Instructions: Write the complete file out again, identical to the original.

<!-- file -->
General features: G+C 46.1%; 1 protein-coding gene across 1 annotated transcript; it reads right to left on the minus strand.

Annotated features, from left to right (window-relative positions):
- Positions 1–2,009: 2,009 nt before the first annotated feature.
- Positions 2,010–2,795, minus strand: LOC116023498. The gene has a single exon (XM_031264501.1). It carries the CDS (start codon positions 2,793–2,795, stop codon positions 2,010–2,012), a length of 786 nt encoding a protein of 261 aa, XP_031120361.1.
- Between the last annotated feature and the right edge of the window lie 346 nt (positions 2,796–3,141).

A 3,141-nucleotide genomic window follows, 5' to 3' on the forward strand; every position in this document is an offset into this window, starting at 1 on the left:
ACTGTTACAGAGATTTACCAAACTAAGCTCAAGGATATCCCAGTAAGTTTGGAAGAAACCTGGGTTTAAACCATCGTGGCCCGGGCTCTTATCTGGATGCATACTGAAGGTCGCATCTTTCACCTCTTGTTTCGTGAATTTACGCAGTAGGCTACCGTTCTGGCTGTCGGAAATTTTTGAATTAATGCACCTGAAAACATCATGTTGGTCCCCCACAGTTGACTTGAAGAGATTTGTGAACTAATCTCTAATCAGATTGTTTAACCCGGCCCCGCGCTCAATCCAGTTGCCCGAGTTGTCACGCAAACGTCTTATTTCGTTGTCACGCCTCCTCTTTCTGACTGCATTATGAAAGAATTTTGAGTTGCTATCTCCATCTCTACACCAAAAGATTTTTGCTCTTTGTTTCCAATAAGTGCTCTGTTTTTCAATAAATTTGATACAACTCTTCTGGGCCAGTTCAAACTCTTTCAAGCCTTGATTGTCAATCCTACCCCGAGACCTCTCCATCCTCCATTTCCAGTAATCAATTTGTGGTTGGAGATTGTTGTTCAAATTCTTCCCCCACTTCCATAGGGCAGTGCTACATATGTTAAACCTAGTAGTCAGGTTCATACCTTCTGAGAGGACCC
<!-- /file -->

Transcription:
General features: G+C 46.1%; 1 protein-coding gene across 1 annotated transcript; it reads right to left on the minus strand.

Annotated features, from left to right (window-relative positions):
- Positions 1–2,009: 2,009 nt before the first annotated feature.
- Positions 2,010–2,795, minus strand: LOC116023498. The gene has a single exon (XM_031264501.1). It carries the CDS (start codon positions 2,793–2,795, stop codon positions 2,010–2,012), a length of 786 nt encoding a protein of 261 aa, XP_031120361.1.
- Between the last annotated feature and the right edge of the window lie 346 nt (positions 2,796–3,141).

A 3,141-nucleotide genomic window follows, 5' to 3' on the forward strand; every position in this document is an offset into this window, starting at 1 on the left:
ACTGTTACAGAGATTTACCAAACTAAGCTCAAGGATATCCCAGTAAGTTTGGAAGAAACCTGGGTTTAAACCATCGTGGCCCGGGCTCTTATCTGGATGCATACTGAAGGTCGCATCTTTCACCTCTTGTTTCGTGAATTTACGCAGTAGGCTACCGTTCTGGCTGTCGGAAATTTTTGAATTAATGCACCTGAAAACATCATGTTGGTCCCCCACAGTTGACTTGAAGAGATTTGTGAACTAATCTCTAATCAGATTGTTTAACCCGGCCCCGCGCTCAATCCAGTTGCCCGAGTTGTCACGCAAACGTCTTATTTCGTTGTCACGCCTCCTCTTTCTGACTGCATTATGAAAGAATTTTGAGTTGCTATCTCCATCTCTACACCAAAAGATTTTTGCTCTTTGTTTCCAATAAGTGCTCTGTTTTTCAATAAATTTGATACAACTCTTCTGGGCCAGTTCAAACTCTTTCAAGCCTTGATTGTCAATCCTACCCCGAGACCTCTCCATCCTCCATTTCCAGTAATCAATTTGTGGTTGGAGATTGTTGTTCAAATTCTTCCCCCACTTCCATAGGGCAGTGCTACATATGTTAAACCTAGTAGTCAGGTTCATACCTTCTGAGAGGACCC